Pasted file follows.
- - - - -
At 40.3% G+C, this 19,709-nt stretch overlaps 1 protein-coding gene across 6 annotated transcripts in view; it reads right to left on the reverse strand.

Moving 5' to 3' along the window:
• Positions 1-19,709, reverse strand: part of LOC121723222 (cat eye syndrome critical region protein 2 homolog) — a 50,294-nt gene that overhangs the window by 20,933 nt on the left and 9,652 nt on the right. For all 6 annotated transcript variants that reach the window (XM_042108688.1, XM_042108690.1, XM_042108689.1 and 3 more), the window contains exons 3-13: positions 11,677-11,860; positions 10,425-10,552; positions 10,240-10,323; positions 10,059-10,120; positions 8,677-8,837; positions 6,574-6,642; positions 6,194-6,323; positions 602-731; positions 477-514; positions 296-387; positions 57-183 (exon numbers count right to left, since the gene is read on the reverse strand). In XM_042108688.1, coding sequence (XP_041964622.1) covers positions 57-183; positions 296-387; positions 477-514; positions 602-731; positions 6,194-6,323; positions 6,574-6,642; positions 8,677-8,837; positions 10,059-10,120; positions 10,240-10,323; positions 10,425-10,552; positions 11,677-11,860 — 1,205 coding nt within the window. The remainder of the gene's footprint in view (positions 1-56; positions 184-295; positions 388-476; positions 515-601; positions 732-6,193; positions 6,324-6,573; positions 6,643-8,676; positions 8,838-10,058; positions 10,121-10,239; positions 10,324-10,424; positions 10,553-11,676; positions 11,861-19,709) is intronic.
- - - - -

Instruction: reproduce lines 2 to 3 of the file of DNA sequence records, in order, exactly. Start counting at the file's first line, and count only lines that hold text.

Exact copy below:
Moving 5' to 3' along the window:
• Positions 1-19,709, reverse strand: part of LOC121723222 (cat eye syndrome critical region protein 2 homolog) — a 50,294-nt gene that overhangs the window by 20,933 nt on the left and 9,652 nt on the right. For all 6 annotated transcript variants that reach the window (XM_042108688.1, XM_042108690.1, XM_042108689.1 and 3 more), the window contains exons 3-13: positions 11,677-11,860; positions 10,425-10,552; positions 10,240-10,323; positions 10,059-10,120; positions 8,677-8,837; positions 6,574-6,642; positions 6,194-6,323; positions 602-731; positions 477-514; positions 296-387; positions 57-183 (exon numbers count right to left, since the gene is read on the reverse strand). In XM_042108688.1, coding sequence (XP_041964622.1) covers positions 57-183; positions 296-387; positions 477-514; positions 602-731; positions 6,194-6,323; positions 6,574-6,642; positions 8,677-8,837; positions 10,059-10,120; positions 10,240-10,323; positions 10,425-10,552; positions 11,677-11,860 — 1,205 coding nt within the window. The remainder of the gene's footprint in view (positions 1-56; positions 184-295; positions 388-476; positions 515-601; positions 732-6,193; positions 6,324-6,573; positions 6,643-8,676; positions 8,838-10,058; positions 10,121-10,239; positions 10,324-10,424; positions 10,553-11,676; positions 11,861-19,709) is intronic.